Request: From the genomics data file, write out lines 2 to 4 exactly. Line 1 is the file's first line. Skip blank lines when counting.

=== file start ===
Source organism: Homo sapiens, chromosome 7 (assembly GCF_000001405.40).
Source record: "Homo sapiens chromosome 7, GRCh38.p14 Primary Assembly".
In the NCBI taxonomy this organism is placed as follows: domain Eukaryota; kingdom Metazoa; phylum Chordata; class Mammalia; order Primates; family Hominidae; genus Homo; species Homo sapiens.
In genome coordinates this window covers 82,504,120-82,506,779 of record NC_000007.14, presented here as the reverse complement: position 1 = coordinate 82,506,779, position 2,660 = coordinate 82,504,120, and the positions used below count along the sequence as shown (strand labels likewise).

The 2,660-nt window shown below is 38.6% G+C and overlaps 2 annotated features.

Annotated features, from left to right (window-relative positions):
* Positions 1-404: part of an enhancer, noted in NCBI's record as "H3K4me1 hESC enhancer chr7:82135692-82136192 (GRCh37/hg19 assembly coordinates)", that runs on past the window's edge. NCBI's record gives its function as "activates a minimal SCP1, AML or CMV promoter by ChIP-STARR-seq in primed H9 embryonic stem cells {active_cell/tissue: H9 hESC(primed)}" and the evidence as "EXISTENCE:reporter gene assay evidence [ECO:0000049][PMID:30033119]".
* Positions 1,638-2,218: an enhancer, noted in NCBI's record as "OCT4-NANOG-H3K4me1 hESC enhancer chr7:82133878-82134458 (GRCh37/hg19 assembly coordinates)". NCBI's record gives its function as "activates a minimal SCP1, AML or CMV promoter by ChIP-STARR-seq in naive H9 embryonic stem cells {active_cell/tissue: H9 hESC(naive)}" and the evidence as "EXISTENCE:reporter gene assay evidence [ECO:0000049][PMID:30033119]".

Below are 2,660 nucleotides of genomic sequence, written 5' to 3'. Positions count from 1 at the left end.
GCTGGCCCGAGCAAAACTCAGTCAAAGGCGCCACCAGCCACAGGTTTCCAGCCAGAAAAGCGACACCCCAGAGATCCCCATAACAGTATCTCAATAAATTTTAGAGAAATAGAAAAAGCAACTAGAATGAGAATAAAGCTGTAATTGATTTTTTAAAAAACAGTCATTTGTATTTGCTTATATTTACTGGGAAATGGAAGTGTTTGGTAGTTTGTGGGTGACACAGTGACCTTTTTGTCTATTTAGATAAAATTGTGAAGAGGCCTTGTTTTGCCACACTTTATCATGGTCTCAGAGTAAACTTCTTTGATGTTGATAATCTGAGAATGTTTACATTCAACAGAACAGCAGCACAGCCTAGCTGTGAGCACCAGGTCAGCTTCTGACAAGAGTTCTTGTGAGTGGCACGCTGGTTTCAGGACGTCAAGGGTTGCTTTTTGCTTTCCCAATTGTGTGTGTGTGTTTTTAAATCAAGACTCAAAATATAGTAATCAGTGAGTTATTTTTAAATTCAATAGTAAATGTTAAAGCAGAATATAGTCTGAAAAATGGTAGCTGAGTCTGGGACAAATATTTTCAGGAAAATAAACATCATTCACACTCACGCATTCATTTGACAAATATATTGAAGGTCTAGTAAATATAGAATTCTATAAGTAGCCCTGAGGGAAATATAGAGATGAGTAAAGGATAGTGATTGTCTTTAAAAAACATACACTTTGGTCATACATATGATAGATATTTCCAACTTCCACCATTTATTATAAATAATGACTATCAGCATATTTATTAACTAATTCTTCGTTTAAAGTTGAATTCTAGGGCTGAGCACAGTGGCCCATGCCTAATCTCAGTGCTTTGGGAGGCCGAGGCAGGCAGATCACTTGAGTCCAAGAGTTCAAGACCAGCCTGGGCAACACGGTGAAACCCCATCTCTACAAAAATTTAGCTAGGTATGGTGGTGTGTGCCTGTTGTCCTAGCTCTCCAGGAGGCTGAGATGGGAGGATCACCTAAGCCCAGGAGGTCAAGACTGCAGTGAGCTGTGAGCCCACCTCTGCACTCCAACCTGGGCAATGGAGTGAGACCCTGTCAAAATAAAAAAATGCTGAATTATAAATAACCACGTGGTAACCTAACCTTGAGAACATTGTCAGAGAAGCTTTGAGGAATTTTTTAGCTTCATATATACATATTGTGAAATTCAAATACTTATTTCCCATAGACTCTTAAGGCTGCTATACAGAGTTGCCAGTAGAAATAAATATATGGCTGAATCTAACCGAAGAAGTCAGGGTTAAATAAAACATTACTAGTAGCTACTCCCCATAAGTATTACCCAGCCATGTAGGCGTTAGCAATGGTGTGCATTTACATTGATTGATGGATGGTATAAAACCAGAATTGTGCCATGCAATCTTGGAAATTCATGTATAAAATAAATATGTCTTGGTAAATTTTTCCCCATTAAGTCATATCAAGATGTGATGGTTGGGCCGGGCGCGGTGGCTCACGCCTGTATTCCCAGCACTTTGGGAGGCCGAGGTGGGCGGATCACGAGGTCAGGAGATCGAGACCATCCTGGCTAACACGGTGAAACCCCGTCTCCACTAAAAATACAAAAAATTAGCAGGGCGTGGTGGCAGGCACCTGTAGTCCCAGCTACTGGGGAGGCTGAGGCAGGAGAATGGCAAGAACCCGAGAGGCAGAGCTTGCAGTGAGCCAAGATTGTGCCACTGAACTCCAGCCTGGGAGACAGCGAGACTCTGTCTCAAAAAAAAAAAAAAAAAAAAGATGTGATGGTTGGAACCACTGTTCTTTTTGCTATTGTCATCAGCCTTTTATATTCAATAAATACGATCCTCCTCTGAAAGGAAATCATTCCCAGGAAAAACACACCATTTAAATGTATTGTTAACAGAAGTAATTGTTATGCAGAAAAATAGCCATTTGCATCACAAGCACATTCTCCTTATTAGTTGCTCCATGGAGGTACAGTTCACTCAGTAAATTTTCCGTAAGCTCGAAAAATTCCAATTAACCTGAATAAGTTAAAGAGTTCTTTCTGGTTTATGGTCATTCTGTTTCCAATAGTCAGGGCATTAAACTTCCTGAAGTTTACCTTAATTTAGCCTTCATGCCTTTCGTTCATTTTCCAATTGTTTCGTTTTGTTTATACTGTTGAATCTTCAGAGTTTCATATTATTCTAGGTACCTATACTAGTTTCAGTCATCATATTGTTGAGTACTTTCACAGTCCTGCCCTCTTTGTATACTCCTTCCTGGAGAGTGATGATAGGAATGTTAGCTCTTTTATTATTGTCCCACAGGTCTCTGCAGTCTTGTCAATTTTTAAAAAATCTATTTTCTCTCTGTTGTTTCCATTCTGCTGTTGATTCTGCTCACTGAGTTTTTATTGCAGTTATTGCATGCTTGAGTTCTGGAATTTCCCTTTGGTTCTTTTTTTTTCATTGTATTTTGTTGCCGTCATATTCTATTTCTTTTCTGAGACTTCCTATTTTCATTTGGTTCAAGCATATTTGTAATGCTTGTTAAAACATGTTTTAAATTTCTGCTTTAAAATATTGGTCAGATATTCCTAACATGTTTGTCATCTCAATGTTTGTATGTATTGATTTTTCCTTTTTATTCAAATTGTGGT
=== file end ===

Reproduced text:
Source record: "Homo sapiens chromosome 7, GRCh38.p14 Primary Assembly".
In the NCBI taxonomy this organism is placed as follows: domain Eukaryota; kingdom Metazoa; phylum Chordata; class Mammalia; order Primates; family Hominidae; genus Homo; species Homo sapiens.
In genome coordinates this window covers 82,504,120-82,506,779 of record NC_000007.14, presented here as the reverse complement: position 1 = coordinate 82,506,779, position 2,660 = coordinate 82,504,120, and the positions used below count along the sequence as shown (strand labels likewise).